A Letter from the Editor
When I think about America, I think about the Bill of Rights and the National Anthem and Walmart. But I also think about my 97-year-old grandma who got married in 1939 and always asks me if I “have a good job and am making enough money”. I think about my friend Ryan, who just returned from his first tour in Afghanistan less than a month ago, and embracing him with the words “welcome home”. I think about my neighbors across the street, tending their yard religiously every Saturday while their kids ride tricycles in the street.
Depending on who you ask (and their political affiliation), America is described with different characteristics that attempt to explain our nation: Quality manufacturing. Political freedom. Military service. Community service. Social progress. Economic opportunity.
While these sundry reductions of national essence are at once both glib and invigorating – we know that America is also about cat videos and the cult of celebrity. About fast food and John Deere. About double-rainbows and Disneyland and David Letterman.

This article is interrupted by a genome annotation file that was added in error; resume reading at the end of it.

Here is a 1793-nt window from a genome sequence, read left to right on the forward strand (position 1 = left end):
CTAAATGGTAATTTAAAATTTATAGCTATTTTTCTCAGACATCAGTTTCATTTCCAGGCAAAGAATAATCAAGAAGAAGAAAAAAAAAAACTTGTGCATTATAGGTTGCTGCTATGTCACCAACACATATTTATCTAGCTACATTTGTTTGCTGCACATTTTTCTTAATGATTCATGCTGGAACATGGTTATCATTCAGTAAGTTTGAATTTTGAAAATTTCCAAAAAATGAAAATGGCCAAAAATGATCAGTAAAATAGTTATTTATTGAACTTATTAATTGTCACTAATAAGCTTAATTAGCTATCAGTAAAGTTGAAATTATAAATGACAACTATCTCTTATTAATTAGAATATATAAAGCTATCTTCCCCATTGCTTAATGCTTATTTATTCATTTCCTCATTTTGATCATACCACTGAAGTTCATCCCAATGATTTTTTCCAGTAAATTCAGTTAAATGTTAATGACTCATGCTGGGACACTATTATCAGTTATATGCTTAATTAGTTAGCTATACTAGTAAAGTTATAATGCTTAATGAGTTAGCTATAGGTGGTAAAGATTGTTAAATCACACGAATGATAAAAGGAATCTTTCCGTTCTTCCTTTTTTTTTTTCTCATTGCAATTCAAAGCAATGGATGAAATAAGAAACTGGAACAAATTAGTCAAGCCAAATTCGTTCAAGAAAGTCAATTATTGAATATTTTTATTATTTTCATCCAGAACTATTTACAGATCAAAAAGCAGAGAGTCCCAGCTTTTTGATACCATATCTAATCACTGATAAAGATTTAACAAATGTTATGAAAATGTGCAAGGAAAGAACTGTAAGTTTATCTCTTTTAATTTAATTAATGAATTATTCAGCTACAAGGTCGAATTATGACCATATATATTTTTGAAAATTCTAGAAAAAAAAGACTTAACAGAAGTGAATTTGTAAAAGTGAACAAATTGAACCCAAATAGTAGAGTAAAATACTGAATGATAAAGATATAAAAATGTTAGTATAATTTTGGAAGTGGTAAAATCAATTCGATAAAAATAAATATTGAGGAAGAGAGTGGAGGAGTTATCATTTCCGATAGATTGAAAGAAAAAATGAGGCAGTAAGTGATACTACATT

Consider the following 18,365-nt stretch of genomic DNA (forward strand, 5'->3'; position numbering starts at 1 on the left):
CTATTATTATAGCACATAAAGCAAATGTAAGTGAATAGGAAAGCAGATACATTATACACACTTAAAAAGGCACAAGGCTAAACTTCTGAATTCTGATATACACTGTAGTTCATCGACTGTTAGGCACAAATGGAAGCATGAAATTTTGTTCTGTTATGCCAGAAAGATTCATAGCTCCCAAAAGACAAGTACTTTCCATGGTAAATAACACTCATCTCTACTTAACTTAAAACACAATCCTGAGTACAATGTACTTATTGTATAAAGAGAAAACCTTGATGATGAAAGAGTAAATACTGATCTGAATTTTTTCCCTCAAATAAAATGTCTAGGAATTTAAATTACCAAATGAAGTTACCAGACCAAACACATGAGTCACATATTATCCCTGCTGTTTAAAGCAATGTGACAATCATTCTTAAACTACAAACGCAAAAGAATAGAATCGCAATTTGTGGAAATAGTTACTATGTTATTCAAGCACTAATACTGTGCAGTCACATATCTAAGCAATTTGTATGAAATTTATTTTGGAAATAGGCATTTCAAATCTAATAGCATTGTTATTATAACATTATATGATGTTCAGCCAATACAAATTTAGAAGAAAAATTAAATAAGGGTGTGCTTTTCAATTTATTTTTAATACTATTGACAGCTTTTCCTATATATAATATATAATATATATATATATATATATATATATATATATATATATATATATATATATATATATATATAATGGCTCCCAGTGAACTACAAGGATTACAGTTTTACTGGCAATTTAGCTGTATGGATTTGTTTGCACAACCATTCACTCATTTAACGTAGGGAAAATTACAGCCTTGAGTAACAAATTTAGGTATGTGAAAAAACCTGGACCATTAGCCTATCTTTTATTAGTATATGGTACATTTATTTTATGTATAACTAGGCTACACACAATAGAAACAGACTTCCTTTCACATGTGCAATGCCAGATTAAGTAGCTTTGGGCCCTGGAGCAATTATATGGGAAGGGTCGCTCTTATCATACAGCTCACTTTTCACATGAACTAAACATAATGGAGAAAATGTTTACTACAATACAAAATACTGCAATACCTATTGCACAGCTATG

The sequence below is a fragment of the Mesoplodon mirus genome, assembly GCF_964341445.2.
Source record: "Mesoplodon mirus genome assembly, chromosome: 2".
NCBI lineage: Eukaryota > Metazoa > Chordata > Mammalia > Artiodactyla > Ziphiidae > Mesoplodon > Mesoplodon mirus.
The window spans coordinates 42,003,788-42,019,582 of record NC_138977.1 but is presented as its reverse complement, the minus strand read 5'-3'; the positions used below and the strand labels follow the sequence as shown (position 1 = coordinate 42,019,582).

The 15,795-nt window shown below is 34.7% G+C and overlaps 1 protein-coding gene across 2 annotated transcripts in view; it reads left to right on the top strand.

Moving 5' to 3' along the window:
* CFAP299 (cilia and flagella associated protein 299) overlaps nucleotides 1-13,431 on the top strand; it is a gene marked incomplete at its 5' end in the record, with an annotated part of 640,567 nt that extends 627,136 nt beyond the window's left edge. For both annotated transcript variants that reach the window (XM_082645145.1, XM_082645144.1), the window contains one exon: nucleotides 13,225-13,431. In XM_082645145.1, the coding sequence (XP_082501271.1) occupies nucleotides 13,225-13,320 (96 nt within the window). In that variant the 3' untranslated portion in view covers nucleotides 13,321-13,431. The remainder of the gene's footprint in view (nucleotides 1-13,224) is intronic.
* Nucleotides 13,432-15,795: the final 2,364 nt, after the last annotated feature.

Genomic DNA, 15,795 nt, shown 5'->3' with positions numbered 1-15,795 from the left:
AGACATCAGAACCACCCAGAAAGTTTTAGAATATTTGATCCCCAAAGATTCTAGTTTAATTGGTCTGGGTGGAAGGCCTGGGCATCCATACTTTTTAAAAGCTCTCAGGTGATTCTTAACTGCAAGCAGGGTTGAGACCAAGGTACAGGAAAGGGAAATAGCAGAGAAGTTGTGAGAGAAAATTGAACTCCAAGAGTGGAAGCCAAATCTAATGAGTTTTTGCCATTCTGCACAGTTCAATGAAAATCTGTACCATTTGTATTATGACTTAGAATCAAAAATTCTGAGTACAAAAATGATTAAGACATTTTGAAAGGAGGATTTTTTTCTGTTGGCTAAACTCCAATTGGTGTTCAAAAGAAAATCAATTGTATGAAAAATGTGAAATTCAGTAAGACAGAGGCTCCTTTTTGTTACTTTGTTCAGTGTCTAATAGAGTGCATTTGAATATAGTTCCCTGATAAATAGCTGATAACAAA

But somewhere in between the patriotic principles and our collective pop culture are 319 million people living this American life.
In our first “thematic” issue of Classfare, we made the ridiculously futile attempt to capture a glimpse of this life as it is today. Admittedly, attempting to capture American life through a handful of stories on people and brands (and a few highlights on classic American style) is an impossibly large feat. But we captured a few stories along the way that we’re proud to share. Stories that do, in some way, express at least part of the essence of what is American. A story about two Brooklyn entrepreneurs paving their own path into the menswear industry. A story about California farming and the modern day cowboy. A few stories about escaping into the solace of the American wilderness, be it in the recesses of the Yosemite valley or the banks of the Metolius River.
Oh, and we also drank some Mint Juleps and celebrated the fact that whether Classfare achieves long term success or someday joins the long list of failed startups before us, we’re doing what we love and working our asses off to make something great.
What’s more American than that?
Ian Deming, Editor-in-Chief